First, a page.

DESPITE the external global headwinds and challenges in the local insurance market, more foreign insurers are eyeing the Malaysian insurance market and this trend is expected to continue.

Foreign players are keen to tap the local insurance market as they know there is good value in the sector. At the same time, local players too are strategising to carve a larger market share amid growing competition in the sector, according to industry observers and players.

Besides the prevailing foreign interest, the insurance industry has, of late, also seen a spate of mergers and acquisitions (M&As), thanks in part to the Government’s liberalisation of the financial services sector.

Liberalization

Besides the issuance of new insurance and takaful licences, the liberalization of the financial services sector in 2009 has set the tone for M&As by raising foreign shareholding in the insurance sector to 70% from 49%, spurring growth.

The liberalization of the sector continues to come under focus, due in part to the Financial Sector Blueprint (2011-2020). The aim of the blueprint, among others, is to facilitate greater injection of foreign expertise in the insurance and takaful broking and loss adjusting industries to better support insurance and takaful business.

Some of the recent notable M&As in the Malaysian insurance landscape is Canada-based Sun Life Financial Inc/Khazanah Nasional’s acquisition of 98% stake in CIMB Aviva Assurance and CIMB Aviva Takaful (from Aviva International Holdings Ltd and CIMB Group Holdings Bhd) and Prudential Insurance Co of America/Bank Simpanan Nasional’s pending acquisition of Uni.Asia Life Assurance.

The list goes on to include AIA Group’s purchase of ING’s Malaysian insurance business, Zurich Group’s acquisition of MAA Assurance and Mitsui Sumitomo Insurance Group’s purchase of a 30% stake Hong Leong Assurance. The latest to join the fray is AMMB Holdings Bhd who is in search of a suitable partner to hive off its 51% as reported by foreign wires.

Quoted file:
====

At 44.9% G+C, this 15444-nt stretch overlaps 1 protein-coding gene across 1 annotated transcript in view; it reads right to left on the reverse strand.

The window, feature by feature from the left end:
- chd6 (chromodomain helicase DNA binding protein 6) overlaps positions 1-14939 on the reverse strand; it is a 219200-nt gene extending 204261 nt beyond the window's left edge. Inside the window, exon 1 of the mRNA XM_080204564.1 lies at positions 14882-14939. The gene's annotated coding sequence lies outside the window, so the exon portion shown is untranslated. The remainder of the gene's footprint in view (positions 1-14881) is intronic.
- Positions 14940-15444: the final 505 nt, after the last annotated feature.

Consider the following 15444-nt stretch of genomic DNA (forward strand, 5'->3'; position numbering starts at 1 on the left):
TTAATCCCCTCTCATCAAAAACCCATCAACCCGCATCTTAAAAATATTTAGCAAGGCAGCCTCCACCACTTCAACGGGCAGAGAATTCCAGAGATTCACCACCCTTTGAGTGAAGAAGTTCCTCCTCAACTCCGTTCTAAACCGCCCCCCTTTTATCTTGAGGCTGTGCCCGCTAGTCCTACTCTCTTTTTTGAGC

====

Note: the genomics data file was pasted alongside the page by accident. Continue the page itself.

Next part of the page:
By daljit dhesi

Raja Shahriman: ‘As long as foreign players can bring diversification, they should record profits.’
Raja Shahriman: ‘As long as foreign players can bring diversification, they should record profits.’

 

DESPITE the external global headwinds and challenges in the local insurance market, more foreign insurers are eyeing the Malaysian insurance market and this trend is expected to continue.

Foreign players are keen to tap the local insurance market as they know there is good value in the sector. At the same time, local players too are strategising to carve a larger market share amid growing competition in the sector, according to industry observers and players.

Besides the prevailing foreign interest, the insurance industry has, of late, also seen a spate of mergers and acquisitions (M&As), thanks in part to the Government’s liberalization of the financial services sector.

Liberalization

Besides the issuance of new insurance and takaful licences, the liberalization of the financial services sector in 2009 has set the tone for M&As by raising foreign shareholding in the insurance sector to 70% from 49%, spurring growth.

The liberalization of the sector continues to come under focus, due in part to the Financial Sector Blueprint (2011-2020). The aim of the blueprint, among others, is to facilitate greater injection of foreign expertise in the insurance and takaful broking and loss adjusting industries to better support insurance and takaful business.

Some of the recent notable M&As in the Malaysian insurance landscape is Canada-based Sun Life Financial Inc/Khazanah Nasional’s acquisition of 98% stake in CIMB Aviva Assurance and CIMB Aviva Takaful (from Aviva International Holdings Ltd and CIMB Group Holdings Bhd) and Prudential Insurance Co of America/Bank Simpanan Nasional’s pending acquisition of Uni.Asia Life Assurance.